The gates of horn and ivory are a literary image used to distinguish true dreams (corresponding to factual occurrences) from false. The phrase originated in the Greek language, in which the word for "horn" is similar to that for "fulfil" and the word for "ivory" is similar to that for "deceive". On the basis of that play on words, true dreams are spoken of as coming through the gates of horn, false dreams as coming through those of ivory.
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Famous quotes containing the words gates of, ivory, gates and/or horn:
“These arts open great gates of a future, promising to make the world plastic and to lift human life out of its beggary to a god- like ease and power.”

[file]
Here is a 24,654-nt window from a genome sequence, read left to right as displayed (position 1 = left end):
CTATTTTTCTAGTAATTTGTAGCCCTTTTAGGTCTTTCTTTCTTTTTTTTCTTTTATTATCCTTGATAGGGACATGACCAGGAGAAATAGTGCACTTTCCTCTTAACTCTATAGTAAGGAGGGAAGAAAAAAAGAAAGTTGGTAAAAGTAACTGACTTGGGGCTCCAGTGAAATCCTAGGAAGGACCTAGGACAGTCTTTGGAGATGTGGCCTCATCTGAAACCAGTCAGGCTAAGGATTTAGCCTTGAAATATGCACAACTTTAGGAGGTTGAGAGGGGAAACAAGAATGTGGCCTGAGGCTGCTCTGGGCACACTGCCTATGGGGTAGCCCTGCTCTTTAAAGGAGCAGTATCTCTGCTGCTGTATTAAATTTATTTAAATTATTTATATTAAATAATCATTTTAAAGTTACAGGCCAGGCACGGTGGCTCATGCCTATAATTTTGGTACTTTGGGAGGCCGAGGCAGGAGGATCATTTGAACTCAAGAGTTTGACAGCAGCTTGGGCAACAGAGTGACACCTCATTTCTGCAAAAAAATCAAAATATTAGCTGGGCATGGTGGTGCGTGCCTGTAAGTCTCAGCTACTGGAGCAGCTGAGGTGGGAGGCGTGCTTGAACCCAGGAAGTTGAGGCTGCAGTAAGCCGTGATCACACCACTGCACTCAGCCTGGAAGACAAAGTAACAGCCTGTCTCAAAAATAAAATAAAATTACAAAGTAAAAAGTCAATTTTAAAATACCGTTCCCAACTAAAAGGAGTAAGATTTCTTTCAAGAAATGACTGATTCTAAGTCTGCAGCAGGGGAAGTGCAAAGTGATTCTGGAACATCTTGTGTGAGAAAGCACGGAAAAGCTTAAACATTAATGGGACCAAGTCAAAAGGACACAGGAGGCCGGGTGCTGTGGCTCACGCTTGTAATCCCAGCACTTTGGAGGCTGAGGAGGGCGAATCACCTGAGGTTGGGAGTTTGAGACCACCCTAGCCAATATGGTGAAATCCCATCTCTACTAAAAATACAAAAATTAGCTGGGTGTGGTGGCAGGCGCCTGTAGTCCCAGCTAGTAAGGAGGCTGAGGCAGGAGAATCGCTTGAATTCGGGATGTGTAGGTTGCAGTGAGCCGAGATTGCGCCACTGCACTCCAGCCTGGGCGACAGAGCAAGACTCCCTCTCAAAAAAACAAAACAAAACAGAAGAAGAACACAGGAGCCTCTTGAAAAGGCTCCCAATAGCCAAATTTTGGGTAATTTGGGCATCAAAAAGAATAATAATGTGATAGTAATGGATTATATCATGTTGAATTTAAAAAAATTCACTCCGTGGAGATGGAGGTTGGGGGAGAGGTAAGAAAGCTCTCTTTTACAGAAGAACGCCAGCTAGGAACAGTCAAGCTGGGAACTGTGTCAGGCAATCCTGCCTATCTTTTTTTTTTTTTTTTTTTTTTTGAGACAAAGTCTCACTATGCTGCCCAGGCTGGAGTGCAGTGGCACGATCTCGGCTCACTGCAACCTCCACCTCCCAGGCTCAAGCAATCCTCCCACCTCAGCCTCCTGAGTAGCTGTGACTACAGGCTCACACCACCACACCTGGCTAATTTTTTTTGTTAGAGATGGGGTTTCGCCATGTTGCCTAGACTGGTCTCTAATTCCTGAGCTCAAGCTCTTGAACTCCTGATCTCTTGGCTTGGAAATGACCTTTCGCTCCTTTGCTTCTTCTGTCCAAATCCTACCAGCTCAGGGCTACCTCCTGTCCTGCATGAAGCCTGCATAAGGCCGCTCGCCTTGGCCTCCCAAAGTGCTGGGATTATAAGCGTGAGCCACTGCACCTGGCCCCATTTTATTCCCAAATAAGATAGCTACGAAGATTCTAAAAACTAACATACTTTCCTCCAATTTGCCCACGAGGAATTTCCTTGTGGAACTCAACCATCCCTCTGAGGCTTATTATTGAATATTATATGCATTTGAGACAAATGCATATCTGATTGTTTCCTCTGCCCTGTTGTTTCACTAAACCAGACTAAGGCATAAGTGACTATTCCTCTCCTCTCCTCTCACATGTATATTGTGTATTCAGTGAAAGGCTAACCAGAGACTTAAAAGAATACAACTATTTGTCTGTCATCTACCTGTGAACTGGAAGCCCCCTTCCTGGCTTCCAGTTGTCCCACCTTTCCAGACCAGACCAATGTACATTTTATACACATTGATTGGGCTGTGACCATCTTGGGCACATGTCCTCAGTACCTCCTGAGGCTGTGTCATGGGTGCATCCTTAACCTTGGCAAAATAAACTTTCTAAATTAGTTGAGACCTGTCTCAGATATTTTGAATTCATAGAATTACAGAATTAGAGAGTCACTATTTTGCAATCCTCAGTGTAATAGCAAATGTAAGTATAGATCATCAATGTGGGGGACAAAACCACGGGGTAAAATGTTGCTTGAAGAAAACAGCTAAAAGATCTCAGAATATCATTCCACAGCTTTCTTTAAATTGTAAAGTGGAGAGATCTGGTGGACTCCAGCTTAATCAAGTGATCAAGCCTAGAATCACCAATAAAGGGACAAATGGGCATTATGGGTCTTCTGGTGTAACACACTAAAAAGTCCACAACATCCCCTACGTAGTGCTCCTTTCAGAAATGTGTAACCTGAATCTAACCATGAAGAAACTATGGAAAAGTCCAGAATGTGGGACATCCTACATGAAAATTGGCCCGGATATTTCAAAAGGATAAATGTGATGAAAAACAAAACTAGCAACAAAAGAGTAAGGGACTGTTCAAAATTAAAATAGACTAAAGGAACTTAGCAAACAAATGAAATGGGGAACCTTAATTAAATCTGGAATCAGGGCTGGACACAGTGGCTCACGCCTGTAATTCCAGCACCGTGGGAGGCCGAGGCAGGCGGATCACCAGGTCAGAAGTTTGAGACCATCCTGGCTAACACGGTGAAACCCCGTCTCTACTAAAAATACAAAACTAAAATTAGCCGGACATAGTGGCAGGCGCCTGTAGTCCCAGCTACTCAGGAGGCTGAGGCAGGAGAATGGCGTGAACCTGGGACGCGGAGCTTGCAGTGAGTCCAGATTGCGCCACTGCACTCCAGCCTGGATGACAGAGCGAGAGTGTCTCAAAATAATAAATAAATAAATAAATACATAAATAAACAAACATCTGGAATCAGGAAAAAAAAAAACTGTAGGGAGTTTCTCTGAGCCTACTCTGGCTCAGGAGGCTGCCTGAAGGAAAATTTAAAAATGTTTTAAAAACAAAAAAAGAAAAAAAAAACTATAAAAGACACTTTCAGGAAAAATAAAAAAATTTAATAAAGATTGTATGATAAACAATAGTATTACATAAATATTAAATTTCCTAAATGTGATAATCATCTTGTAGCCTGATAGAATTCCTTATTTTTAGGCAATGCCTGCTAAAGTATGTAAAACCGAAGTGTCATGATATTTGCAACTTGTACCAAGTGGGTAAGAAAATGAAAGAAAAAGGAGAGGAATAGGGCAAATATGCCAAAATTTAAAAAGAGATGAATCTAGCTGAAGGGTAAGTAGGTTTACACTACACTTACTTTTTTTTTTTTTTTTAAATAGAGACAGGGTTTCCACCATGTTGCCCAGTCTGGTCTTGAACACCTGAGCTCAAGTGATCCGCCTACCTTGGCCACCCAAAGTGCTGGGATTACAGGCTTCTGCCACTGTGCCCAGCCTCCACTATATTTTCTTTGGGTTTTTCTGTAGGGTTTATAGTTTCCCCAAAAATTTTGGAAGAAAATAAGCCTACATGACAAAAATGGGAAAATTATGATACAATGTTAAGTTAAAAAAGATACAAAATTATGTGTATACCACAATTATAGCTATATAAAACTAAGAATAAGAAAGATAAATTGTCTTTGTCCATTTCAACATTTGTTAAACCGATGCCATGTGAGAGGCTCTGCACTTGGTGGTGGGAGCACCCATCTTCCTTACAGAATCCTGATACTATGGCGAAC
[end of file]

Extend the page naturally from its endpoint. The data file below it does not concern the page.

—Ralph Waldo Emerson (18031882)
“To become a celebrity is to become a brand name. There is Ivory Soap, Rice Krispies, and Philip Roth. Ivory is the soap that floats; Rice Krispies the breakfast cereal that goes snap-crackle-pop; Philip Roth the Jew who masturbates with a piece of liver.”
—Philip Roth (b. 1933)
“Go through the gates with closed eyes.
Stand erect and let your black face front the west.”
—Arna Bontemps (19021973)
“Its certain that fine women eat
A crazy salad with their meat
Whereby the Horn of Plenty is undone.”
—William Butler Yeats (18651939)